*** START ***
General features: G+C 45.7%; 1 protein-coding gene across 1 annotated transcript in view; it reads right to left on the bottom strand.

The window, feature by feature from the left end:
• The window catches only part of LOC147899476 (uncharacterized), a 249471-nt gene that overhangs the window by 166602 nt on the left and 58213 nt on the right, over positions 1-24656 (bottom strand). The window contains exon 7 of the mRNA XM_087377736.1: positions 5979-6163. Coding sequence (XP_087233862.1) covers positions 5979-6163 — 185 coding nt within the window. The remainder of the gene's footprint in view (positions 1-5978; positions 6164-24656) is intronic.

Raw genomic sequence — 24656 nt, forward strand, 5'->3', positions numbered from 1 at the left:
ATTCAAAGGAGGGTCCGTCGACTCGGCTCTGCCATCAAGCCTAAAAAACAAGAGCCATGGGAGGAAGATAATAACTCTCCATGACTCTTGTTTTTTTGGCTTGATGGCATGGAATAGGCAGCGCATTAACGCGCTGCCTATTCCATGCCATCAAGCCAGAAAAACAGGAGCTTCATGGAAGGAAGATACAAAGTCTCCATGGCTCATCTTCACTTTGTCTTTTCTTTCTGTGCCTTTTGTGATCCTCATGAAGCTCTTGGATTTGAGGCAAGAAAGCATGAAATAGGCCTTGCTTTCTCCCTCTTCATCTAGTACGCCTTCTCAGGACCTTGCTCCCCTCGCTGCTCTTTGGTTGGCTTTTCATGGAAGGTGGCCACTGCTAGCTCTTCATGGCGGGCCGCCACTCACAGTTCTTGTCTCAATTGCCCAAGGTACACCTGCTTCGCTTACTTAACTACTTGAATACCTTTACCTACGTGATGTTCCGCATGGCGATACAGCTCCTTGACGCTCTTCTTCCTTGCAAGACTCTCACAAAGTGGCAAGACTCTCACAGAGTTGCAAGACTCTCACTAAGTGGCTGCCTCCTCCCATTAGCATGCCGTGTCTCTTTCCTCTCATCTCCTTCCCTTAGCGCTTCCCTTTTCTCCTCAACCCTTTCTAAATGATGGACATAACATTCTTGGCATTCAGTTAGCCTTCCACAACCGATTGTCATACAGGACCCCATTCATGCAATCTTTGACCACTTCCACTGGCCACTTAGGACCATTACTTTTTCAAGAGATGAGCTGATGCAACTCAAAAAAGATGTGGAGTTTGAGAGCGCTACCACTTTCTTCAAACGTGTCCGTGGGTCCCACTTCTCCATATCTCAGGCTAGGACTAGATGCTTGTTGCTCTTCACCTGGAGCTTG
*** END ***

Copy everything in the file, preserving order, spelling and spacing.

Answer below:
General features: G+C 45.7%; 1 protein-coding gene across 1 annotated transcript in view; it reads right to left on the bottom strand.

The window, feature by feature from the left end:
• The window catches only part of LOC147899476 (uncharacterized), a 249471-nt gene that overhangs the window by 166602 nt on the left and 58213 nt on the right, over positions 1-24656 (bottom strand). The window contains exon 7 of the mRNA XM_087377736.1: positions 5979-6163. Coding sequence (XP_087233862.1) covers positions 5979-6163 — 185 coding nt within the window. The remainder of the gene's footprint in view (positions 1-5978; positions 6164-24656) is intronic.

Raw genomic sequence — 24656 nt, forward strand, 5'->3', positions numbered from 1 at the left:
ATTCAAAGGAGGGTCCGTCGACTCGGCTCTGCCATCAAGCCTAAAAAACAAGAGCCATGGGAGGAAGATAATAACTCTCCATGACTCTTGTTTTTTTGGCTTGATGGCATGGAATAGGCAGCGCATTAACGCGCTGCCTATTCCATGCCATCAAGCCAGAAAAACAGGAGCTTCATGGAAGGAAGATACAAAGTCTCCATGGCTCATCTTCACTTTGTCTTTTCTTTCTGTGCCTTTTGTGATCCTCATGAAGCTCTTGGATTTGAGGCAAGAAAGCATGAAATAGGCCTTGCTTTCTCCCTCTTCATCTAGTACGCCTTCTCAGGACCTTGCTCCCCTCGCTGCTCTTTGGTTGGCTTTTCATGGAAGGTGGCCACTGCTAGCTCTTCATGGCGGGCCGCCACTCACAGTTCTTGTCTCAATTGCCCAAGGTACACCTGCTTCGCTTACTTAACTACTTGAATACCTTTACCTACGTGATGTTCCGCATGGCGATACAGCTCCTTGACGCTCTTCTTCCTTGCAAGACTCTCACAAAGTGGCAAGACTCTCACAGAGTTGCAAGACTCTCACTAAGTGGCTGCCTCCTCCCATTAGCATGCCGTGTCTCTTTCCTCTCATCTCCTTCCCTTAGCGCTTCCCTTTTCTCCTCAACCCTTTCTAAATGATGGACATAACATTCTTGGCATTCAGTTAGCCTTCCACAACCGATTGTCATACAGGACCCCATTCATGCAATCTTTGACCACTTCCACTGGCCACTTAGGACCATTACTTTTTCAAGAGATGAGCTGATGCAACTCAAAAAAGATGTGGAGTTTGAGAGCGCTACCACTTTCTTCAAACGTGTCCGTGGGTCCCACTTCTCCATATCTCAGGCTAGGACTAGATGCTTGTTGCTCTTCACCTGGAGCTTG